I recently gave a talk on revival, and I want to share some thoughts from it. It’s difficult to find the right word for what we mean when we talk about revival. “Renewal” is almost too soft a word, and “revival” has too many dated connotations nowadays. But the older definition of revival is helpful. It refers to a time when the ordinary operations of the Holy Spirit—not signs and wonders, but the conviction of sin, conversion, assurance of salvation and a sense of the reality of Jesus Christ on the heart—are intensified, so that you see growth in the quality of the faith in the people in your church, and a great growth in numbers and conversions as well.
In a revival, sleepy Christians wake up, nominal Christians get converted, and non-Christians get reached. A sleepy Christian may believe they’re a Christian, but they don’t have a real sense of God’s holiness, their own sin, or the depth of his grace. They may be a moralist or a relativist, or living inconsistent lives.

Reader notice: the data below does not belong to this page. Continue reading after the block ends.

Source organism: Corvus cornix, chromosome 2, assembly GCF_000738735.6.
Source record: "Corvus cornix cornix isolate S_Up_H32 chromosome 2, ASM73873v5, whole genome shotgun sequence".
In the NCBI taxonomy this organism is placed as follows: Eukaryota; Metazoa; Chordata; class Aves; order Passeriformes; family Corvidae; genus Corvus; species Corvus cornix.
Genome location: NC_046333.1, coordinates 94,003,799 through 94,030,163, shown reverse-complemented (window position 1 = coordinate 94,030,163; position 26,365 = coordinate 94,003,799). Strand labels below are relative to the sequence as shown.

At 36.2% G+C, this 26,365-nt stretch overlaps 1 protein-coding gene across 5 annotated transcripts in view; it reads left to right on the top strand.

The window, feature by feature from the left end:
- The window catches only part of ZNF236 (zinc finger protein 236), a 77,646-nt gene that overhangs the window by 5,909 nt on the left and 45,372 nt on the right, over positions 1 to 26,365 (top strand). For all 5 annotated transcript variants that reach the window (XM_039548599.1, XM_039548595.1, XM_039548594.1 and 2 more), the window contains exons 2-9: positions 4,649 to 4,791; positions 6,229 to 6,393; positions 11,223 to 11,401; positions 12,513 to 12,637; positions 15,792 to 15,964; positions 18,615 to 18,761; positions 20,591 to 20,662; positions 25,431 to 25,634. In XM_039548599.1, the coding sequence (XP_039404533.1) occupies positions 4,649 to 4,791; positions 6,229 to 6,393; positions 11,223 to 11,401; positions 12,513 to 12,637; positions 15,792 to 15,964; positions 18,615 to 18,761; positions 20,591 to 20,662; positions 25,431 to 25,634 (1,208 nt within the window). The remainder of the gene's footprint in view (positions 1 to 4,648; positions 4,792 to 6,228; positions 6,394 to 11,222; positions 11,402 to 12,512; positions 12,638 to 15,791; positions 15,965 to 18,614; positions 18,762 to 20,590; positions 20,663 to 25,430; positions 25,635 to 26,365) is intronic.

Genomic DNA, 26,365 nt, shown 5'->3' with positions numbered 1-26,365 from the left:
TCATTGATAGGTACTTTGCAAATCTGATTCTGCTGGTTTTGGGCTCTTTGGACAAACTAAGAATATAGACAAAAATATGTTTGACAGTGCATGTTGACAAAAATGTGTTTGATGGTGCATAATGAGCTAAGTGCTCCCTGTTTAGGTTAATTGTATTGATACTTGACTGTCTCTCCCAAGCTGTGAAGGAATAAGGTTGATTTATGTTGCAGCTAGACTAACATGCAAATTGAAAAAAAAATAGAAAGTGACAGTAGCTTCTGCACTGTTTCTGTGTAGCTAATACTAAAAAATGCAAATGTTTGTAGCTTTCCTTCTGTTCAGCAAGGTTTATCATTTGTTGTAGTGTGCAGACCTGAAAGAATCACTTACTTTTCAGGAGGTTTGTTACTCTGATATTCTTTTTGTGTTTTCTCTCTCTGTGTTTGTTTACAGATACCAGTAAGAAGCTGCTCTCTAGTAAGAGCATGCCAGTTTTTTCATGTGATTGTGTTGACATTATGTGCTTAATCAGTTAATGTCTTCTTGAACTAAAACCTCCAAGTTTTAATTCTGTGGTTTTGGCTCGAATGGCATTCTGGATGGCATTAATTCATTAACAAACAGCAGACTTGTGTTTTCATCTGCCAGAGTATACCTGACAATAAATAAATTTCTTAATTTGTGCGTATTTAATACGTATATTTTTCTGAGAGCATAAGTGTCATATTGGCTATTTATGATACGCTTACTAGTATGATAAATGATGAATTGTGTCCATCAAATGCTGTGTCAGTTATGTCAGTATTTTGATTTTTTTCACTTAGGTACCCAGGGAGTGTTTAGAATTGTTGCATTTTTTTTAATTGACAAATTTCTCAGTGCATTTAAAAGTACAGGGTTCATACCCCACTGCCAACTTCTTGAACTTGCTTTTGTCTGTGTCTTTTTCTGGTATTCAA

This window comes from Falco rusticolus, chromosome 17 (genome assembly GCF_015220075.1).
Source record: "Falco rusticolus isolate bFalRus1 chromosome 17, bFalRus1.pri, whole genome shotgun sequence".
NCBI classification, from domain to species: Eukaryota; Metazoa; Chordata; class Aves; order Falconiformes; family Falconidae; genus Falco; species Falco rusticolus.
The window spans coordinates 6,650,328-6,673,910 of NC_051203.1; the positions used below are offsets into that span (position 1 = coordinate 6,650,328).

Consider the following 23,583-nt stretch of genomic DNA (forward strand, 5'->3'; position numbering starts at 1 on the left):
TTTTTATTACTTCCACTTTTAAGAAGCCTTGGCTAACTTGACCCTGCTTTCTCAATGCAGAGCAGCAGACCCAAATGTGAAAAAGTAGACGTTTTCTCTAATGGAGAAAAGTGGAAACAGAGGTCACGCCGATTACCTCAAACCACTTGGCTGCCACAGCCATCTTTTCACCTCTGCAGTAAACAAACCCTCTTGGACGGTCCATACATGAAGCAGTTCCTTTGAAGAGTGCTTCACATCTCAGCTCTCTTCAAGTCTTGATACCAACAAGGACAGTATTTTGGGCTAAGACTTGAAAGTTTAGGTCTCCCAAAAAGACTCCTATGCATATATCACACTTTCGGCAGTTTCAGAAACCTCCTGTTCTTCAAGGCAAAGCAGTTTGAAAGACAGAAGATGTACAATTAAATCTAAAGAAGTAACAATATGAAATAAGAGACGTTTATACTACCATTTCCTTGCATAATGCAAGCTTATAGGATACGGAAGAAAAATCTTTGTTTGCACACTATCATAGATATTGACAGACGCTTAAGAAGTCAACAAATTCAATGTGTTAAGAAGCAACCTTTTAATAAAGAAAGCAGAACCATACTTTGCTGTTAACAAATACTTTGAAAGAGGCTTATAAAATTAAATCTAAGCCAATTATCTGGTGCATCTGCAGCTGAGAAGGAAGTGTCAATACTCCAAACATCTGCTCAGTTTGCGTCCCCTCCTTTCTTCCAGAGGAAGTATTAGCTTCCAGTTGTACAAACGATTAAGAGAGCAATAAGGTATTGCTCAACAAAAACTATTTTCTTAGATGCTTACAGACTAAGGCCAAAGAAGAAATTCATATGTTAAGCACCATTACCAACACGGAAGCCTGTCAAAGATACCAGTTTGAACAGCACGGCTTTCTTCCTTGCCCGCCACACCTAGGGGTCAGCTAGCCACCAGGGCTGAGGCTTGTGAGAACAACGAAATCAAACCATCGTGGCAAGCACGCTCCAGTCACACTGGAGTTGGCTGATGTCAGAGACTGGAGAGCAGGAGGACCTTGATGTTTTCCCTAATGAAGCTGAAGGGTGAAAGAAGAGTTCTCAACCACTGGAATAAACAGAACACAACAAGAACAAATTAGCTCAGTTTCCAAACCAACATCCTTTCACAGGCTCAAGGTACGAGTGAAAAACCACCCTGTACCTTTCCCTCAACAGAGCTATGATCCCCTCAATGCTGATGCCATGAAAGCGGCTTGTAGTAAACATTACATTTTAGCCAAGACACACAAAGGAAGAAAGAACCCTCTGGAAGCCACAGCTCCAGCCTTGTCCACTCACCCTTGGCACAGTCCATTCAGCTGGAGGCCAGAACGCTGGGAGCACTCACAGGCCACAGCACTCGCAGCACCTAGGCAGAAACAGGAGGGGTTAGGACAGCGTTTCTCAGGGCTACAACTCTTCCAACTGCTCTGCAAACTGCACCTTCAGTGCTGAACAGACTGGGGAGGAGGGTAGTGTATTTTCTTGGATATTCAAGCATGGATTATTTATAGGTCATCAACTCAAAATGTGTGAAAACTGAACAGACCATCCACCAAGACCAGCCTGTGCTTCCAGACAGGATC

Nominal Christians may be going to church, but have never really been convicted of sin or received salvation personally. When sleepy and nominal Christians get revived, attractive and bold in their witness, people who would never have believed before begin to get converted.
So how do you wake up sleepy Christians and convert nominal Christians? Let me give you what I would call my modernized American versions of the kinds of questions I would ask people if I was trying to get them to really think about whether or not they know Christ. These questions are adapted from The Experience Meeting by William Williams, based on the Welsh revivals during the Great Awakening. He would ask people to share about these types of questions in small group settings each week:
How real has God been to your heart this week? How clear and vivid is your assurance and certainty of God’s forgiveness and fatherly love? To what degree is that real to you right now?